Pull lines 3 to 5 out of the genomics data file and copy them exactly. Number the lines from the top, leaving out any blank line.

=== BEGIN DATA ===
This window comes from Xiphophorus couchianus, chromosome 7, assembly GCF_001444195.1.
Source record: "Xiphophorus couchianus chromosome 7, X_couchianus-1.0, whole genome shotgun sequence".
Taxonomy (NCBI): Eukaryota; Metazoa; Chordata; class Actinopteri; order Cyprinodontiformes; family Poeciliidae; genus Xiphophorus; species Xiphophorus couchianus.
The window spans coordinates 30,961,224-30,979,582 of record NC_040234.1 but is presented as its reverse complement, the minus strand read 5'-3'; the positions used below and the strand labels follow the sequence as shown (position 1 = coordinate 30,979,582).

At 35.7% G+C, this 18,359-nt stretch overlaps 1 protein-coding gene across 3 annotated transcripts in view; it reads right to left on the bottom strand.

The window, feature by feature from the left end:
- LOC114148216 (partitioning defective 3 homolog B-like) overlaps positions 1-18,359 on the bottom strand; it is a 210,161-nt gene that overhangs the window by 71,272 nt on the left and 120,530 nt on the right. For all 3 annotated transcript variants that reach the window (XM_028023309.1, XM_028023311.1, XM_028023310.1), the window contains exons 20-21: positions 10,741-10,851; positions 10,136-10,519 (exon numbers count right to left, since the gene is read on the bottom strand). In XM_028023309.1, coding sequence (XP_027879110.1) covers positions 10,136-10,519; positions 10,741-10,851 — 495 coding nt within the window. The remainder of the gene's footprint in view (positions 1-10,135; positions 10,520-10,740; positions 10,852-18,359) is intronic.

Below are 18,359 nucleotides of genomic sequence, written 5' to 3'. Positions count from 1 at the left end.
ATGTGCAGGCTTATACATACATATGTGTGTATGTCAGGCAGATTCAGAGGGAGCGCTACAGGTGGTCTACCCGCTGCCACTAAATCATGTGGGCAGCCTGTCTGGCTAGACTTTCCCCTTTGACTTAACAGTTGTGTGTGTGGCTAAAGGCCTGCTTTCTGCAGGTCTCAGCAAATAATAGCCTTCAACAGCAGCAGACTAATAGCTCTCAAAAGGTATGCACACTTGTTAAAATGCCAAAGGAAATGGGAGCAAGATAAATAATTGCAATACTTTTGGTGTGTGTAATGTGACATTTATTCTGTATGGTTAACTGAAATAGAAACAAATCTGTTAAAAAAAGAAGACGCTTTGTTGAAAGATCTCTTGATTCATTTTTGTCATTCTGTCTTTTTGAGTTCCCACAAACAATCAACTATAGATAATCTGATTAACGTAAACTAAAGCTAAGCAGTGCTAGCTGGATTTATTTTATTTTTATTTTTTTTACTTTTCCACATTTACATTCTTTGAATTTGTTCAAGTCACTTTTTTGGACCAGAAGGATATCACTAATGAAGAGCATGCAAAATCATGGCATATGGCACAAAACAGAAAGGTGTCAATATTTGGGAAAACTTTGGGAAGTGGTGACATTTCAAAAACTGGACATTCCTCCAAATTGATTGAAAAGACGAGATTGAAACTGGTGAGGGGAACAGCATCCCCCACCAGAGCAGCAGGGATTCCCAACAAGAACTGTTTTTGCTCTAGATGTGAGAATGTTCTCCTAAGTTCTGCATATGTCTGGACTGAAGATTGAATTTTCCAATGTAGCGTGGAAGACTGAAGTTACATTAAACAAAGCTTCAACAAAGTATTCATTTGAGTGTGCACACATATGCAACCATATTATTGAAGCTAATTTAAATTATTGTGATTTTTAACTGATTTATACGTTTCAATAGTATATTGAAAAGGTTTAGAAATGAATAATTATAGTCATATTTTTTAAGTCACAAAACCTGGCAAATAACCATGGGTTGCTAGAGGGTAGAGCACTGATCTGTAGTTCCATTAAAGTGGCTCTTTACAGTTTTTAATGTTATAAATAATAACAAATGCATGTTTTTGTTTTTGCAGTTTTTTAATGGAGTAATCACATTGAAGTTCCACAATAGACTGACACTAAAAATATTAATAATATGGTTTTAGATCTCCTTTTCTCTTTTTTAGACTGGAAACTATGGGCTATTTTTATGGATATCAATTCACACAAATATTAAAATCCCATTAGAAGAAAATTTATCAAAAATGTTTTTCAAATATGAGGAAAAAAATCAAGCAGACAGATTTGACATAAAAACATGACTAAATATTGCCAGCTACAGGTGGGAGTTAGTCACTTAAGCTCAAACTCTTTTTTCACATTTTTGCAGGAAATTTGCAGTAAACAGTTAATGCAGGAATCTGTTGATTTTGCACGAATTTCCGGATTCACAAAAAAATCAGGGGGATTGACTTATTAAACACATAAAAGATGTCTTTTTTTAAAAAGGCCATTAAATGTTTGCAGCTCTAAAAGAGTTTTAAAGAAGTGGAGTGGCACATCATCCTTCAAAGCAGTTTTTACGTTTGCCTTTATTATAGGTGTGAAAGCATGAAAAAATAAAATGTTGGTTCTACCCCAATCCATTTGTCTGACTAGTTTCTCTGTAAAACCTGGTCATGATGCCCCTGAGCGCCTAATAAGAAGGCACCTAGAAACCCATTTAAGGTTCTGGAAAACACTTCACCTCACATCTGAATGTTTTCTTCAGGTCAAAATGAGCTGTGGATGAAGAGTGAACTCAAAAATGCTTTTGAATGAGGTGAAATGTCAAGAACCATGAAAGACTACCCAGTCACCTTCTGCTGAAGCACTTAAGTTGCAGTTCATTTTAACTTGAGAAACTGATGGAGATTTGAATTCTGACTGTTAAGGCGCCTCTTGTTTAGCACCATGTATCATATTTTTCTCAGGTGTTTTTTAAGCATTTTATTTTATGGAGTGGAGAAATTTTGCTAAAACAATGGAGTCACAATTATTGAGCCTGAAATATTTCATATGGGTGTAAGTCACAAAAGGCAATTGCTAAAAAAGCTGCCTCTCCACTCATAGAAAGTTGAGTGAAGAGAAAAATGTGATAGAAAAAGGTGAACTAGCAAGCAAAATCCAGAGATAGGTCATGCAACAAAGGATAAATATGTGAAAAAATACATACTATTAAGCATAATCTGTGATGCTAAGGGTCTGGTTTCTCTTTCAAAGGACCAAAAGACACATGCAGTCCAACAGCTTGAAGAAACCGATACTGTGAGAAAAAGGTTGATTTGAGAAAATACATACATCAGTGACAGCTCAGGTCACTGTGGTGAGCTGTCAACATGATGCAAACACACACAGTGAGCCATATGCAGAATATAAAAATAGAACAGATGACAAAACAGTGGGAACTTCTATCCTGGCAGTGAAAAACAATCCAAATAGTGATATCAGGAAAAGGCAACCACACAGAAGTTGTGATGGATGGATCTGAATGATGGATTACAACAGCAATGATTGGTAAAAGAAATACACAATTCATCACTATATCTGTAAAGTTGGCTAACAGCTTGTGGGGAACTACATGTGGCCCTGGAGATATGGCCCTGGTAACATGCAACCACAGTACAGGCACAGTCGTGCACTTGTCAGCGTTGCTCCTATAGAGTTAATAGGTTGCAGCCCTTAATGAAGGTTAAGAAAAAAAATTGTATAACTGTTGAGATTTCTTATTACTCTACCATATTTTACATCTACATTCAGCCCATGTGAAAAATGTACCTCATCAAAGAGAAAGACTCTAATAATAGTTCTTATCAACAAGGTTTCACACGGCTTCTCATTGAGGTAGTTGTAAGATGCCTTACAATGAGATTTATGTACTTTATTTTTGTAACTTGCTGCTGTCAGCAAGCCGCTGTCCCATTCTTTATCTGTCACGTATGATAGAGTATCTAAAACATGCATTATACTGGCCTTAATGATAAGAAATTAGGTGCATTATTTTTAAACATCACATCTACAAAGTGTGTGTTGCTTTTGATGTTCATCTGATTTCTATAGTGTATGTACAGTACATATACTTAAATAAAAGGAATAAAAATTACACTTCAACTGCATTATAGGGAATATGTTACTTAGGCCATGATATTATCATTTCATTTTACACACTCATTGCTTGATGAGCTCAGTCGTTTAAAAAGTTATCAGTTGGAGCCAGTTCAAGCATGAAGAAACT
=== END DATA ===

Taxonomy (NCBI): Eukaryota; Metazoa; Chordata; class Actinopteri; order Cyprinodontiformes; family Poeciliidae; genus Xiphophorus; species Xiphophorus couchianus.
The window spans coordinates 30,961,224-30,979,582 of record NC_040234.1 but is presented as its reverse complement, the minus strand read 5'-3'; the positions used below and the strand labels follow the sequence as shown (position 1 = coordinate 30,979,582).

At 35.7% G+C, this 18,359-nt stretch overlaps 1 protein-coding gene across 3 annotated transcripts in view; it reads right to left on the bottom strand.